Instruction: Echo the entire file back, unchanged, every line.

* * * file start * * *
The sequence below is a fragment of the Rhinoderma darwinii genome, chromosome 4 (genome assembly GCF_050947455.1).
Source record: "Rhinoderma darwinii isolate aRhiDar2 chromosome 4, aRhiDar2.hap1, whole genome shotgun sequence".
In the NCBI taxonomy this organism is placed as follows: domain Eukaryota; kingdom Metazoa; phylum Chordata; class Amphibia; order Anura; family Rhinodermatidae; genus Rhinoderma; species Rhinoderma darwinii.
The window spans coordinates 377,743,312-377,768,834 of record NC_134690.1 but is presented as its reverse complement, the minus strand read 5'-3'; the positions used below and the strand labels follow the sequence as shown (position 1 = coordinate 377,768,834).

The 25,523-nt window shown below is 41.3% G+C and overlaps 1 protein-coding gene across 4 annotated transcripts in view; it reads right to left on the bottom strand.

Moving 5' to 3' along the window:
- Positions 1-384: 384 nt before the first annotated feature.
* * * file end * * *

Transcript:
The sequence below is a fragment of the Rhinoderma darwinii genome, chromosome 4 (genome assembly GCF_050947455.1).
Source record: "Rhinoderma darwinii isolate aRhiDar2 chromosome 4, aRhiDar2.hap1, whole genome shotgun sequence".
In the NCBI taxonomy this organism is placed as follows: domain Eukaryota; kingdom Metazoa; phylum Chordata; class Amphibia; order Anura; family Rhinodermatidae; genus Rhinoderma; species Rhinoderma darwinii.
The window spans coordinates 377,743,312-377,768,834 of record NC_134690.1 but is presented as its reverse complement, the minus strand read 5'-3'; the positions used below and the strand labels follow the sequence as shown (position 1 = coordinate 377,768,834).

The 25,523-nt window shown below is 41.3% G+C and overlaps 1 protein-coding gene across 4 annotated transcripts in view; it reads right to left on the bottom strand.

Moving 5' to 3' along the window:
- Positions 1-384: 384 nt before the first annotated feature.